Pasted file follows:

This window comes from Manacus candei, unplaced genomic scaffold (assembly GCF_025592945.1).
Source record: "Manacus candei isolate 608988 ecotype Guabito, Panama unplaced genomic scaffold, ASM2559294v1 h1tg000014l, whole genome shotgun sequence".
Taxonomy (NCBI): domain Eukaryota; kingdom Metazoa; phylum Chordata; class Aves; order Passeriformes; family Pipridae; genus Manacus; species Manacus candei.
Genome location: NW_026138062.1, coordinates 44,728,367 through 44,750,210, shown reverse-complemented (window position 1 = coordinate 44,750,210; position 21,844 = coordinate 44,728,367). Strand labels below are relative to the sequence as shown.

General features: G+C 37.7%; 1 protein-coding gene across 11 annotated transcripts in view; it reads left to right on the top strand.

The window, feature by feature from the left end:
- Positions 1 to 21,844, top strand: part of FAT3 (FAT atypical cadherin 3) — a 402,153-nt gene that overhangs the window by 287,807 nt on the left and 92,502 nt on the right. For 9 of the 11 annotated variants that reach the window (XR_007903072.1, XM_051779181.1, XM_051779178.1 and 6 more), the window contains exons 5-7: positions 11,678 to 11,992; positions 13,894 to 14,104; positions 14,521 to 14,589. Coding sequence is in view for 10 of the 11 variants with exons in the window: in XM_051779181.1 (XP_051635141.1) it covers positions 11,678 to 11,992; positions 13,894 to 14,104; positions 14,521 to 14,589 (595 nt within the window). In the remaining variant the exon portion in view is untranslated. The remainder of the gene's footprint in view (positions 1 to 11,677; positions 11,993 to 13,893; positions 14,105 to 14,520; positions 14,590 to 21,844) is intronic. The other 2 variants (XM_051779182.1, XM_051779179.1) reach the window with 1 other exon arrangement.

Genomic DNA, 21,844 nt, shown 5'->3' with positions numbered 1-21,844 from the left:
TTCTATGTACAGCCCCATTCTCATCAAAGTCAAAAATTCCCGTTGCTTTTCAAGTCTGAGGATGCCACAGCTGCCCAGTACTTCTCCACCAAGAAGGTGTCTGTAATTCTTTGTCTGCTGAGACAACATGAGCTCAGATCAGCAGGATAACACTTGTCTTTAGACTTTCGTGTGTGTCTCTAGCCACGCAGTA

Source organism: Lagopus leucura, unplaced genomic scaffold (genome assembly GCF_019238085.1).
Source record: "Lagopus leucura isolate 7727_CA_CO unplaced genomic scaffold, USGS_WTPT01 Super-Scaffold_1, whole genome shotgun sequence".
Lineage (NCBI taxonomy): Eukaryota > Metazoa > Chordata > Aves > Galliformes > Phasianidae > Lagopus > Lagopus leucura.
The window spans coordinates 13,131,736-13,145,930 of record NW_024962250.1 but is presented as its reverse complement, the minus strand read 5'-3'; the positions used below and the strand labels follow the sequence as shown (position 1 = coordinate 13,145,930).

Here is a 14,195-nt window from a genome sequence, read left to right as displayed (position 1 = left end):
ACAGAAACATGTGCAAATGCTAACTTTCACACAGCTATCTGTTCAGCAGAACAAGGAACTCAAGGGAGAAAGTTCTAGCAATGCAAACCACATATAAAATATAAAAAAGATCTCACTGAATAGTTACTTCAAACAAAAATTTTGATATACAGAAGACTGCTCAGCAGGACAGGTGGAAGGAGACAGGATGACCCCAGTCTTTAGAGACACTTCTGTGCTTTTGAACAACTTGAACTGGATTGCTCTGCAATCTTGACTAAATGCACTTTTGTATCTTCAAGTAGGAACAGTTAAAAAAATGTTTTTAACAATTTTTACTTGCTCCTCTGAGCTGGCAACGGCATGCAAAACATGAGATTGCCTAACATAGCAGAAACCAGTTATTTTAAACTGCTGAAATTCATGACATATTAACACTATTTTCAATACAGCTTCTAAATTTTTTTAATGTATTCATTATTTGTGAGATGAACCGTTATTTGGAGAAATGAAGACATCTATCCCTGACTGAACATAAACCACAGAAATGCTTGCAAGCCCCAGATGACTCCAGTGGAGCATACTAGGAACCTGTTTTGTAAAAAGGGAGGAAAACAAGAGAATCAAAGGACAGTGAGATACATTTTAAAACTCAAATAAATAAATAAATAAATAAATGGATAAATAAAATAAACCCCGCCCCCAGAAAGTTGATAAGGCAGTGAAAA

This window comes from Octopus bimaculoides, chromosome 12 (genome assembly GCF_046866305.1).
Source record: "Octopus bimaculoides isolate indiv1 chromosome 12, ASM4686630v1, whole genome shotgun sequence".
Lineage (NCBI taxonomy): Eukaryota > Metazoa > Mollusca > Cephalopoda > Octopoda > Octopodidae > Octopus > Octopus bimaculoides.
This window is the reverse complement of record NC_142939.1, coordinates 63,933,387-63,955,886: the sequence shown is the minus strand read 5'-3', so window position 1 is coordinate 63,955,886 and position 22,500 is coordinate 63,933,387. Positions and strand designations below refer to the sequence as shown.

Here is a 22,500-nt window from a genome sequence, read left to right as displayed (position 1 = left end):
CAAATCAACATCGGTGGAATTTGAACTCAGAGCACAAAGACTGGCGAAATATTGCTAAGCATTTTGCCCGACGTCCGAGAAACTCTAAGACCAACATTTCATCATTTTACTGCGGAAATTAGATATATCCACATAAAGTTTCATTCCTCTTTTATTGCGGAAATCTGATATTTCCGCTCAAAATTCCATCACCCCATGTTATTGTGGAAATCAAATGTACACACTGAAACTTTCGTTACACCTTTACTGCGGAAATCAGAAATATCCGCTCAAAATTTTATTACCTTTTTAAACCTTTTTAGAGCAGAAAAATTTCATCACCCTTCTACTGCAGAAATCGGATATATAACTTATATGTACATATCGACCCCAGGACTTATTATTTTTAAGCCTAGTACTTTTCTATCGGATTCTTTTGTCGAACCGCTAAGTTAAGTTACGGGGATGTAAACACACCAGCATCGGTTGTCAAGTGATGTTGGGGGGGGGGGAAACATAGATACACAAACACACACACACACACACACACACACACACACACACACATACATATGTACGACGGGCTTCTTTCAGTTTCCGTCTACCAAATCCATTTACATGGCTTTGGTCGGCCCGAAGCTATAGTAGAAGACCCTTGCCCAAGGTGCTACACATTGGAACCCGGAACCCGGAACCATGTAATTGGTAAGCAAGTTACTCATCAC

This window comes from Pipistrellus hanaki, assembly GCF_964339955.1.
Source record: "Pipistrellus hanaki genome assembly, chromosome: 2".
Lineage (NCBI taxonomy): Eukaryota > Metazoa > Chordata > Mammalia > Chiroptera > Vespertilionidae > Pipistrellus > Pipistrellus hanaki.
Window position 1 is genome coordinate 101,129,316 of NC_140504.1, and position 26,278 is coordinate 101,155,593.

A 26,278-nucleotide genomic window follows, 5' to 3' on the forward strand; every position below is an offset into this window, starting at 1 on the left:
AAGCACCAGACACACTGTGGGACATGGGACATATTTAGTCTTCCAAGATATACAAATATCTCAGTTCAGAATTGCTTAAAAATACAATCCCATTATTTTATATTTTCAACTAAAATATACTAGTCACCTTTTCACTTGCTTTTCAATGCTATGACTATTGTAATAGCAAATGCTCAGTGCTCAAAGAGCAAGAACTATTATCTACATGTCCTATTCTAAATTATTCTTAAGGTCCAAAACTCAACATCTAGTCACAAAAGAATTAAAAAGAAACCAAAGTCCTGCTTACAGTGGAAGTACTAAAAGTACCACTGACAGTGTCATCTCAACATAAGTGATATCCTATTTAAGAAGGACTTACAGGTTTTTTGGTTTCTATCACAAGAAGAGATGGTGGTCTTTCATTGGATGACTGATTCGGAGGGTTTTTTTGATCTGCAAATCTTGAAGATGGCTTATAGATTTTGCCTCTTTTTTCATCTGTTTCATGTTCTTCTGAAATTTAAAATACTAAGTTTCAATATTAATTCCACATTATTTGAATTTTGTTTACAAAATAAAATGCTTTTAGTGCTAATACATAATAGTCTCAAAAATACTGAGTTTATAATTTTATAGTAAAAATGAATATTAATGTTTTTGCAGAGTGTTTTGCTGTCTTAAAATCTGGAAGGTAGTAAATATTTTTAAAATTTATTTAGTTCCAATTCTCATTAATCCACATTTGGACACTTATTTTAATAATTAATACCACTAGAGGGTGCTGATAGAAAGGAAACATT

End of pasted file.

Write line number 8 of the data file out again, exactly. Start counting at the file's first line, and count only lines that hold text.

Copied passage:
Genomic DNA, 21,844 nt, shown 5'->3' with positions numbered 1-21,844 from the left: